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Crash Tag Team Racing - screenshots gallery - screenshot

Crash Tag Team Racing - screenshots gallery - screenshot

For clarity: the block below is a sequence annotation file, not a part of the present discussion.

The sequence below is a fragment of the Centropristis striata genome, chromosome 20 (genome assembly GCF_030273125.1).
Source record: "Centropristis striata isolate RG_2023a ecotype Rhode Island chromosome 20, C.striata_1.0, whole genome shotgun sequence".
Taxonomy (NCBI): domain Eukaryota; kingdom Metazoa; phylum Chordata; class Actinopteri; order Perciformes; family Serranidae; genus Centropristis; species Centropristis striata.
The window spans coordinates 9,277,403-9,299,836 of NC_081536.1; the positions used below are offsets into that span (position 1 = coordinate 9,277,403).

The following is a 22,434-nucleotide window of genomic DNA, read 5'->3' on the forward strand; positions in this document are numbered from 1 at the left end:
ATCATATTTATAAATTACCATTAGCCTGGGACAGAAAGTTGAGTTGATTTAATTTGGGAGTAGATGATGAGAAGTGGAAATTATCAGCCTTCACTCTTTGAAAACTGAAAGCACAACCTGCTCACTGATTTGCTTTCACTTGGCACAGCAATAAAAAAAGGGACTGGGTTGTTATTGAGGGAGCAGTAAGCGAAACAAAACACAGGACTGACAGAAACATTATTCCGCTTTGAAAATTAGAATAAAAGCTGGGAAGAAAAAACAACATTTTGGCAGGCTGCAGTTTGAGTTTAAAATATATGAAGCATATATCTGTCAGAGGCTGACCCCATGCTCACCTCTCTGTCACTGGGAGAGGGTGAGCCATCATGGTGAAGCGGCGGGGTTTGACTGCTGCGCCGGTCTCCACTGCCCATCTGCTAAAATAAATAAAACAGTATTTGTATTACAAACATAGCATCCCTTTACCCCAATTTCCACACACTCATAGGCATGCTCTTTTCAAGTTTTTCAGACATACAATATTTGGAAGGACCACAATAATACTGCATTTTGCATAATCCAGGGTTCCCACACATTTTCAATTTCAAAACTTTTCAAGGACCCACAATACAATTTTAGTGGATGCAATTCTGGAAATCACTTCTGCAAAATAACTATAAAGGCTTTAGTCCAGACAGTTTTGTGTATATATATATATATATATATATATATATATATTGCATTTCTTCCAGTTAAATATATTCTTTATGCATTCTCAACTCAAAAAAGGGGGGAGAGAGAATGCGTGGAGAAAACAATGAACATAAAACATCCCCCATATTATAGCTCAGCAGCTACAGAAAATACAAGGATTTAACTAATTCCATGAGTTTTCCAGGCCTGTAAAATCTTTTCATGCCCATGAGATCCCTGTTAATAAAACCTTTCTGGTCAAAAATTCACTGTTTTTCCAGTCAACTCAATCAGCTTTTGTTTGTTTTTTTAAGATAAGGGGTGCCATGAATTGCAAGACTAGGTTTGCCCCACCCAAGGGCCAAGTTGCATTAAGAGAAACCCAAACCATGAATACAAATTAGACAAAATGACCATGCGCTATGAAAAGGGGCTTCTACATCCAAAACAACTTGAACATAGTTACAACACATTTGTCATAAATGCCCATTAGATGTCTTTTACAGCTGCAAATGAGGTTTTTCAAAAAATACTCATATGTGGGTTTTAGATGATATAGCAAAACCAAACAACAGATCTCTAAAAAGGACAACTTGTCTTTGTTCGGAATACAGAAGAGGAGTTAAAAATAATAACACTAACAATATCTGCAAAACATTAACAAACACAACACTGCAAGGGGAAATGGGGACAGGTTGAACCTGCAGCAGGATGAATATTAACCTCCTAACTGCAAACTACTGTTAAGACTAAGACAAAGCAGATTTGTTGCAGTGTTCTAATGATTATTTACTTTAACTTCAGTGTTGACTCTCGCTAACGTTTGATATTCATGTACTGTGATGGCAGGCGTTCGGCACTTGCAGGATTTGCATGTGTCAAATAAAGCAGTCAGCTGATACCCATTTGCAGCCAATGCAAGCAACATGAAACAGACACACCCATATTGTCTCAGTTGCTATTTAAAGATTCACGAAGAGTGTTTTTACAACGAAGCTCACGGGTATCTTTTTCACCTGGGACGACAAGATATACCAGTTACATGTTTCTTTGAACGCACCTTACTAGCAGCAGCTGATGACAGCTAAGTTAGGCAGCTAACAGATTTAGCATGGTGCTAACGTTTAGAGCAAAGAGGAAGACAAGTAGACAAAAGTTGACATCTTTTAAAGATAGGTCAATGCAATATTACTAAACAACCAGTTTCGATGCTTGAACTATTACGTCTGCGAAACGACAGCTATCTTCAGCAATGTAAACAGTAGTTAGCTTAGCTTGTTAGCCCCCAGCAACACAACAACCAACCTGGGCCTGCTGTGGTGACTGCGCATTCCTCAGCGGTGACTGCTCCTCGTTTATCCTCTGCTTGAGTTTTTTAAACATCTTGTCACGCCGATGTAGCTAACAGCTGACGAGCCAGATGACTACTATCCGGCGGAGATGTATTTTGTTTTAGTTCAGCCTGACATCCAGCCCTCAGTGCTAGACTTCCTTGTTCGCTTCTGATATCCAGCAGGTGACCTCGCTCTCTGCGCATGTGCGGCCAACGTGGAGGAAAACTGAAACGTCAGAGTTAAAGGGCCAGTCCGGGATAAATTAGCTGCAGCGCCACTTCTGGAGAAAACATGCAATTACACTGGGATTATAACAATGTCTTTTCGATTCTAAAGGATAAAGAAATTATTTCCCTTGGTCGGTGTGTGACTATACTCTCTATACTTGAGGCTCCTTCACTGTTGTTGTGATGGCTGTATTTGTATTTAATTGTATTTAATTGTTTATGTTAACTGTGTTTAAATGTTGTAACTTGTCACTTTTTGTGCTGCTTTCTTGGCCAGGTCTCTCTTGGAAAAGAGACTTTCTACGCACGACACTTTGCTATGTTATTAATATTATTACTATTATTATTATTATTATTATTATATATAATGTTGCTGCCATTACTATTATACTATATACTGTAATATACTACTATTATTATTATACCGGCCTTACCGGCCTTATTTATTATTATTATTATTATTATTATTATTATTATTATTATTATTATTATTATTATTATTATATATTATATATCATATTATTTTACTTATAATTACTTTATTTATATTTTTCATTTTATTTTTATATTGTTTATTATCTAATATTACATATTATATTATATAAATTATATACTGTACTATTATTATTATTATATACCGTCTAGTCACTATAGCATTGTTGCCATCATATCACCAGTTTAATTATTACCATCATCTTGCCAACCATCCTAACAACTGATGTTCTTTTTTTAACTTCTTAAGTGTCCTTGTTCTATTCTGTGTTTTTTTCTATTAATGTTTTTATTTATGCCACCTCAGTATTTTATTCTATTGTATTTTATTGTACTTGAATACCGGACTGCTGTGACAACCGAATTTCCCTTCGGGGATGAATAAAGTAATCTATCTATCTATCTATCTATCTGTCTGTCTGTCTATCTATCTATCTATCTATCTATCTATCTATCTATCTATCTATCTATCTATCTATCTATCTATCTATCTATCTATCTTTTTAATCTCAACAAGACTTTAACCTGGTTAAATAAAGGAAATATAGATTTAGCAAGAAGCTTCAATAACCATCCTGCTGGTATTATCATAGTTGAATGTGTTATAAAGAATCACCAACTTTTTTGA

Learn more about our Citizen Science projects below by clicking on the links. If you have any additional questions once you have registered, please post them in the forum In North America each autumn more than 250 million Monarchs leave the United States and southern Canada and journey south for up to 2,500 miles to their overwintering roosts in the mountain fir forests of west Mexico City.  Their numbers have been declining and scientists are worried.In NZ we know even less about our Monarchs and their overwintering behaviour.  Where do they overwinter? How many sites are there?Monarch butterflies are known as ‘indicator species’ as they are easy to see and also not afraid of humans. They are considered today’s ‘canaries of the coal mines’. With the information from our tagging programme we will be better prepared to protect Monarchs and measure changes to our environment – not only for Monarch butterflies but what affects other insects too.  If insects are affected, our very survival will be affected. This is one way in which citizen scientists (that’s you!) can participate in a real science project.The aim is to find out about the Monarch’s winter behaviour, so we try and tag the overwintering generation, not those butterflies that emerge through spring and summer. Firstly you need to register.  It is absolutely free to join! On the home page select ‘Register’.  You will need to select a Username which you cannot change, so choose wisely. You will receive an email with a password in it which you will be able to change to something more memorable.When the email arrives, login with your Username and the password emailed to you. We suggest you copy and paste the password in – and then change it.When registering, slowly type your physical address into the address bar allowing the system to search for your address as you enter it.  When the correct address is showing, highlight it from the dropdown list, and you will note that the correct geographic co-ordinates appear in the box below. When you receive your tags you will see that they come in sheets of 25. That means you can potentially tag 25 butterflies from one sheet of tags. The tags are numbered from the left-hand side downwards in five columns of five tags each. Each tag has a unique number. When you request tags we record the numbers of the tags assigned to you alongside your Username. You will be able to see the tag numbers in the dropdown menu of your profile. Under the ‘Research’ tab select ‘Tag Butterfly’. Each year we use a new series of tags and older ones are discarded or used to practise – but not on real butterflies please. When you tag and release a butterfly you will need to record the details online. Make sure you use the tags in numerical order. The tags are manufactured in the United States specifically for our project. They are made of polypropylene containing special 3M glue on one side for fixing to the butterfly’s wing. They can last in all weather for up to a year. 1. Using the tip of a toothpick gently remove the tag from the backing sheet. Do not touch the adhesive side as the oils on your skin could affect the longevity of the glue. Put the toothpick with the tag on it to one side.2. Let the butterfly walk onto your finger by putting your finger right in front of the butterfly’s head. Or hold all four wings together (with a scissor grip) and then place one finger from the other hand underneath the body of the butterfly using just enough pressure to encourage it to let go of what it is holding onto.3. Using that scissor grip you should be able to hold all four wings at once between your two fingers, close to the butterfly’s body so that you can see most of the wings.4. Place the tag on the central discal cell of one of the hind wings (the discal cell is the shape of a stretched mitten – coloured blue in the picture). The tag should be visible when the wing is closed. Placement is shown by the pink circle. Either hindwing can be used.5. Roll the toothpick out of the way and press the tag gently in place with your thumb for a few seconds to ensure that it’s firmly stuck.6. Once you have tagged and released a butterfly you will then need to record the details online. No. The discal cell is at the butterfly’s centre of lift and gravity and therefore placing a tag in this position won’t impede the butterfly’s flight.Each tag weighs 0.006g which is 1.2% of the mass of a butterfly.  Attaching a tag makes the Monarch about as lopsided as you are when you put your keys or cellphone in your pocket! Each year there is a new series of tags and these can be ordered from February onwards. Tagging begins on 1 March so we can tag the last generation of Monarchs for the season, and continue tagging until the last butterfly emerges.We do not tag all year round. Monarchs that we tag after 1 March in any given year are likely to overwinter. We hope to be able to find them returning to gardens in the spring – or at their overwintering site.Butterflies that emerge during the spring and summer are likely to reproduce and continue the species. Once you have registered you can request tags (after February each year). Login and then select ‘Dashboard’ on the home page. Under the ‘Research’ tab, select ‘Request Tags’. If you are new to tagging and want to practise first you can also order practise tags and paper butterflies. These are free. If the information you have entered is correct, tags generally arrive within one working week of your ordering them. The best time to tag a butterfly is shortly after it emerges from its chrysalis. It will spend several hours drying its wings before flight. Tag it when its wings are dry but before it flies away.We only tag the overwintering generation but of course monarchs don’t follow the same strict seasons that we do – so it is hard to know when they will stop breeding, and when they will go into diapause. For that reason we start tagging from about 1 March and stop when our last monarchs emerge for that season. New tags will be issued for the following year. Log in to the website. Under the ‘Research’ tab select ‘Tag Butterfly’. In the ‘Address’ box begin to type your address (or the address of a nearby home) until the programme finds your exact address from the information typed in. You will notice it will prompt you with addresses (the line will go blue), and you can select the correct address. The correct latitude and longitude should appear automatically next to ‘Co-ordinates’. If you have issues with your address, please add to the discussion in the forum. Choose the correct tag number from the pull down menu under ‘Tag’. You can choose to record the condition of your butterfly, whether you reared it or if is wild (i.e. you don’t know its origin) and whether it’s a male or female. Males have thinner veins than females and also have a ‘scent pouch’ (which shows as a black spot) on each hind wing.Male Monarch: Female Monarch: (Photos thanks to Darren Gedye) Optional information you may like to include about the butterfly you tagged and releases are: Weight – To weigh a butterfly, place the butterfly inside a fold of paper and weigh with very delicate scales. Remove the butterfly from the folded paper and weigh the piece of paper on its own. Subtract the weight of the paper from the combined weight of the butterfly and folded paper. Monarchs typically weight about 0.5g. Size – Measure the wing length from the point of the forewing where it is attached to the body across to the outer tip of the forewing. Once you have entered all the information for your released butterfly, select ‘Submit’. Log in and then select ‘Dashboard’. Click on the ‘Research’ tab and then ‘Tag Recoveries’. On this page you can find the results of all tags recovered each year. You will also receive an email if any of your tagged butterflies are found. Alternatively you can scroll through the list to search for the your tagged butterflies. Only recovered butterflies are displayed. From the home page, select ‘Report a sighting: Butterfly or Pest’ or go to www.mb.org.nz (this address is also printed on the tags). Enter the details of the butterfly you found such as where you found it etc. The MBNZT began tagging and transects in 2005. In the spring of 2007 we also began recording pest sightings. From this we have learned that the most common pest is the Asian Paper Wasp. Monarchs have been tagged in North America since the 1930s. In America the majority of the tags recovered these days are obtained in Mexico. Early each year Monarch Watch personnel visit the overwintering sites, particularly El Rosario and Sierra Chincua, where they buy tags from the guides and Mexican people. The ratio of untagged to tagged Monarchs is quite high and it takes most residents several hours to find each tag among the butterflies, visiting sites along streams or on the trails and under the Monarch-covered trees. The researchers pay 50 pesos (about NZ$7-8) for each tag – reasonable compensation for the time and energy spent locating each tag. In the late 1960s Auckland Museum entomologist Keith Wise undertook tagging and his findings were reported in 1980 (Rec Auckland Inst Mus 17: 157-173, 17 December 1980). At that time, he said “…the project did not produce the information sought on dispersal of Monarch butterflies…” and that “…no large scale migrations or movements were detected by tagging.” “The project, had in the main, established that large numbers of Monarch butterflies in the North Island stayed in their home areas both in summer and winter periods, although a small number did make long flights. At the same time the presence of known overwintering colonies was confirmed, particularly one at Tauranga Bay in the far north, but no movements into or out of these were recorded.” In North America the recovery data is posted on Monarch Watch’s website and is ysed to test hypotheses concerning Monarch orientation and navigation. The data are also used to determine mortality during the migration and estimate the number of Monarchs in the overwintering population. These yses are summarised on their website subsequent to the publication of the articles in scientific journals. This provides useful information in a way that avoids hurting or harming the butterflies. Here in New Zealand, while we respect the personal details of both our taggers and those who find tagged Monarchs, and keep this information confidential, we are happy to share the information captured with anyone who would like to use the information for scientific research. This includes students as well as professional and amateur scientists. Send a request to trust@monarch.org.nz. We can provide you with practise tags and practise paper butterflies (limited supply) or a template to make your own practise butterflies (printer/copier required).You will also need a toothpick per child and a small piece of Blu-tak.1. Children should work in pairs. Child 1 will be the branch holding the butterfly – fold the butterfly in half, wings to the outside, and put a piece of Blu-tak on its abdomen. Stick this to your finger so that the butterfly looks like it’s resting on a branch.2. Child 2, using the toothpick, should carefully remove the ‘first’ tag (remember the tags are individually numbered, and the first tag has the lowest number, e.g. ABC100). Oil from your skin could affect the glue on the tag, so put the tag onto the point of a toothpick. It is easiest if you curl the backing sheet over your finger. Also, the tag should sit on the very tip of the toothpick.3. Child 2, using a scissor-like motion, should take the butterfly by all four wings. This places the least amount of pressure on the butterfly. Then place the tag on the distal cell in the middle of the hindwing, and roll the toothpick away. 4. Press lightly, make a note of your tag number if you haven’t already, and release the butterfly outside.5. Repeat, reversing the roles so that Child 1 gets a chance to tag a butterfly. If you would like to download the full notes for the project and keep a paper copy on hand, they can be found by clicking on this link here. TBP 2017We suggest that you print them out and keep them in a folder with your tags. You might also like to write your Username and password on them – saves time requesting new password(s) if you forget! Some reports showing the progress of tagged butterflies indicate the ‘found’ butterflies were released off the coast of Africa! This needs to be fixed. If the grid reference (geocode) for the release is not registered correctly, the system will choose 0 degrees latitude and 0 degrees longitude (which is off the coast of Africa).However, it can easily be rectified if you follow the instructions below.Please check the following:1.  Go to: https://www.monarch.org.nz/wp-admin/admin.php?page=tag-butterfly2.  Under the line where YOUR address shows (mine is shown in the example) are your location’s geocodes (geographical co-ordinates) visible? If not, click on the red underlined link (“Click here to enter your details manually.”) You need to change the way your address appears, which will automatically generate these codes.3.  Go back to the address line, and begin typing your address in slowly. Remember: no house or farm names, just start with the street or road number, then the road or street name etc.4.  After a few letters of the street name, the system will offer suggestions. Even if you don’t like the suburb chosen for you, if the address is otherwise correct accept the address details generated for you and press the ENTER key.5.  The latitude and longitude for that address should now have been accepted into the system.If you cannot understand these instructions – or have further questions – please email trust@monarch.org.nz Make sure you’re logged in (Welcome your name on the right-hand side). Otherwise log in.Click on Research (under your “Welcome your name“)On the left-hand side (black background, white text) you should now see the various options to do with Research such as Request Tags and Tag Butterfly. PS If you haven’t yet registered, then these notes won’t work for you. Username Password Remember Me Your donation will help NZ butterflies and moths